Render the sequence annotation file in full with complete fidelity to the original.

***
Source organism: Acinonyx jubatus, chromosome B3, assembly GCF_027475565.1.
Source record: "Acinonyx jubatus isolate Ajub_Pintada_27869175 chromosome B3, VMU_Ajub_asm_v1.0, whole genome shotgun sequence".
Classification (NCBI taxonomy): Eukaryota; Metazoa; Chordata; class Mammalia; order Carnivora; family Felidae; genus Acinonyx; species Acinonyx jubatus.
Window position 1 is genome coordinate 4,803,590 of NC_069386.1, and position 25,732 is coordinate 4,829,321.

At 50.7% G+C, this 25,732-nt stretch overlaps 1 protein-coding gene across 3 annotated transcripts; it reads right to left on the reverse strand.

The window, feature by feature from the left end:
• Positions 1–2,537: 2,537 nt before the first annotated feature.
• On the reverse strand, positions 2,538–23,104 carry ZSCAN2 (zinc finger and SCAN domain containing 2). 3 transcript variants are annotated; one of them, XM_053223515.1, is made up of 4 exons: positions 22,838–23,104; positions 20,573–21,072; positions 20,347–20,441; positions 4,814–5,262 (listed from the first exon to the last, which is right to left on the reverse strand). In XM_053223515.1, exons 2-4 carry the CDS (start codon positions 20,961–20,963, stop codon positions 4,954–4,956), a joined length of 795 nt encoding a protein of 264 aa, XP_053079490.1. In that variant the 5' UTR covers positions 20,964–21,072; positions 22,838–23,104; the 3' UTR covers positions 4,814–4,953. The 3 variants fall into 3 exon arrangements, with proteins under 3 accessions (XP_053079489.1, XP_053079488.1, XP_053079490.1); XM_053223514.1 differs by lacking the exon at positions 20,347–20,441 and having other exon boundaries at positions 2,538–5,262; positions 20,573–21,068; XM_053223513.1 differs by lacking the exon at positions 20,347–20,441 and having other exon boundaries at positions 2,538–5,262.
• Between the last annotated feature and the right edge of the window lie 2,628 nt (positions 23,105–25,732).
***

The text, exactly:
Source organism: Acinonyx jubatus, chromosome B3, assembly GCF_027475565.1.
Source record: "Acinonyx jubatus isolate Ajub_Pintada_27869175 chromosome B3, VMU_Ajub_asm_v1.0, whole genome shotgun sequence".
Classification (NCBI taxonomy): Eukaryota; Metazoa; Chordata; class Mammalia; order Carnivora; family Felidae; genus Acinonyx; species Acinonyx jubatus.
Window position 1 is genome coordinate 4,803,590 of NC_069386.1, and position 25,732 is coordinate 4,829,321.

At 50.7% G+C, this 25,732-nt stretch overlaps 1 protein-coding gene across 3 annotated transcripts; it reads right to left on the reverse strand.

The window, feature by feature from the left end:
• Positions 1–2,537: 2,537 nt before the first annotated feature.
• On the reverse strand, positions 2,538–23,104 carry ZSCAN2 (zinc finger and SCAN domain containing 2). 3 transcript variants are annotated; one of them, XM_053223515.1, is made up of 4 exons: positions 22,838–23,104; positions 20,573–21,072; positions 20,347–20,441; positions 4,814–5,262 (listed from the first exon to the last, which is right to left on the reverse strand). In XM_053223515.1, exons 2-4 carry the CDS (start codon positions 20,961–20,963, stop codon positions 4,954–4,956), a joined length of 795 nt encoding a protein of 264 aa, XP_053079490.1. In that variant the 5' UTR covers positions 20,964–21,072; positions 22,838–23,104; the 3' UTR covers positions 4,814–4,953. The 3 variants fall into 3 exon arrangements, with proteins under 3 accessions (XP_053079489.1, XP_053079488.1, XP_053079490.1); XM_053223514.1 differs by lacking the exon at positions 20,347–20,441 and having other exon boundaries at positions 2,538–5,262; positions 20,573–21,068; XM_053223513.1 differs by lacking the exon at positions 20,347–20,441 and having other exon boundaries at positions 2,538–5,262.
• Between the last annotated feature and the right edge of the window lie 2,628 nt (positions 23,105–25,732).